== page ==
Posted by: morgan1965 | July 3, 2010

The Sabbath Day & Independence Day

The Fourth of July 2010 falls on a Sunday, so we will observe the Sabbath Day and Independence Day. The Sabbath Day provides an opportunity for pilgrim disciples to celebrate their freedom in Jesus Christ, while Independence Day is an occasion when Americans celebrate our democratic freedoms.

This concurrence of celebrations has caused me to ponder anew the meaning of the Fourth of July and to inquire about any theological significance. Let me share a few ponderings.

I am reminded of the national anthem that conjures up a variety of feelings each time that I hear it sung, usually at public gatherings. The first verse is very familiar and is the verse that is generally sung at public events.

Oh, say, can you see, by the dawn’s early light,
What so proudly we hailed at the twilight’s last gleaming?
Whose broad stripes and bright stars, thro’ the perilous fight’
O’er the ramparts we watched, were so gallantly streaming.
And the rockets red glare, the bombs bursting in air,
Gave proof through the night that our flag was still there.
Oh, say, does that star-spangled banner yet wave
O’er the land of the free and the home of the brave?

The focus in this verse is the flag, the “star spangled banner.” After a night of warfare, the flag is still waving in the morning breeze. The verse touts the virtue of “the land of the free and the home of the brave.”

The author, Francis Scott Key has a deeper insight that is revealed in verse four.

Oh, thus be it ever when free men shall stand,
Between their loved homes and the war’s desolation;
Blest with vict’ry and peace, may the heav’n-rescued land
Praise the Power that has made and preserved us as a nation.
Then conquer we must, when our cause is just,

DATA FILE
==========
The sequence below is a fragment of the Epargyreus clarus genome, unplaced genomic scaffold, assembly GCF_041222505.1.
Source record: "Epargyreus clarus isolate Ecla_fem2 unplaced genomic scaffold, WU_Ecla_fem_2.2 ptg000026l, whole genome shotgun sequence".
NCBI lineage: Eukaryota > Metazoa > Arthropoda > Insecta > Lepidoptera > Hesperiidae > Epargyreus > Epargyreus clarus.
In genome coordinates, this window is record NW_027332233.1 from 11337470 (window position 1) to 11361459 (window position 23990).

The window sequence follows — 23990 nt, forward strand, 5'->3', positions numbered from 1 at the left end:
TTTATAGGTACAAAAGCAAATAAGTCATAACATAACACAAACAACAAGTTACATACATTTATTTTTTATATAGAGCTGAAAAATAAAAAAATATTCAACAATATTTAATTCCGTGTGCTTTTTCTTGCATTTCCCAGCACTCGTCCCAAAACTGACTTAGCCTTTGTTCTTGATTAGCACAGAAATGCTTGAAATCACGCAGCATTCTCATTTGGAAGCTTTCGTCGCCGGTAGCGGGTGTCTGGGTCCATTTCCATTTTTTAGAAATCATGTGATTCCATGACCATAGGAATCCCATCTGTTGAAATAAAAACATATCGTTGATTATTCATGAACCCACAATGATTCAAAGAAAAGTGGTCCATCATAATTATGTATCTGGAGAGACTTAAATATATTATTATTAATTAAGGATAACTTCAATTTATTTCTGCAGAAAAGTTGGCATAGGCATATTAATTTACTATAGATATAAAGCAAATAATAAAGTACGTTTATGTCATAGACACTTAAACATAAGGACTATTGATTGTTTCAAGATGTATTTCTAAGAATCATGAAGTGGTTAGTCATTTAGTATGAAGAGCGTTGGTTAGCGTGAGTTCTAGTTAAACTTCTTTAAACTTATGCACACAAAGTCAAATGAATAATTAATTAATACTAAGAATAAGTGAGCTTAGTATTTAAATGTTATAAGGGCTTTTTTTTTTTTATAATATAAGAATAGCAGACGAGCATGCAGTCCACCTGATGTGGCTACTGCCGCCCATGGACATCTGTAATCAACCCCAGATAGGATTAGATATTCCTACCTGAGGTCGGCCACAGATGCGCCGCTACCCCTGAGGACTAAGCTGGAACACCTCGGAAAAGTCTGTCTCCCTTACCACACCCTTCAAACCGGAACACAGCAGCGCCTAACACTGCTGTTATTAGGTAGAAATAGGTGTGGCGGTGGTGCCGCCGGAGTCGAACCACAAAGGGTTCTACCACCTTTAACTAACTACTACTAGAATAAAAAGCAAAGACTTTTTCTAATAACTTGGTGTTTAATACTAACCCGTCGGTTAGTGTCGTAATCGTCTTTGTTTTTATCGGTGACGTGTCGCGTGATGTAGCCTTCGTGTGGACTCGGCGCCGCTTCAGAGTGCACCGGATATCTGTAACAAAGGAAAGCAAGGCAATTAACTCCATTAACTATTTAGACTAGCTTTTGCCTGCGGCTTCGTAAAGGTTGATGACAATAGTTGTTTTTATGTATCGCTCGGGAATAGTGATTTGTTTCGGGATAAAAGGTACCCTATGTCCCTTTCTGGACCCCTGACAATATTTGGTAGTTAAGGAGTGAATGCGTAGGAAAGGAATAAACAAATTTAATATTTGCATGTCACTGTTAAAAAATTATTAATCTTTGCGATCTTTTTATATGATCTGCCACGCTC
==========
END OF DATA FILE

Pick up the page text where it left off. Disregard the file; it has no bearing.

And this be our motto: “In God is our trust”;
And the star-spangled banner in triumph shall wave
O’er the land of the free and the home of the brave.

He declares that we have a motto: “In God is our trust.” This trust is couched in the belief that there is a “Power that has made and preserved us as a nation.” That “Power” is God.

Who is this God? What shall we say about this God? Well, there is much that can be said about our God, depending on one’s perspective. James Weldon Johnson provides an African American perspective in his hymn, “Lift Every Voice and Sing.”

God of our weary years, God of our silent tears,
Thou Who hast brought us thus far on the way;
Thou Who hast by Thy might, led us into the light,
Keep us forever in the path, we pray.
Lest our feet stray from the places, our God, where we met Thee.
Lest our hearts, drunk with the wine of the world, we forget Thee.
Shadowed beneath Thy hand, may we forever stand,
True to our God, true to our native land.

Today, we celebrate liberty for all of God’s people, regardless of their origin. America is the land of the free, and we find new freedom in Jesus Christ.

If you want to discern some more theological insights regarding church and state, you might consider the paradox posed by Romans 13 and Revelation 13.

Think about it!

In the meantime, Shalom and Happy Fourth of July.

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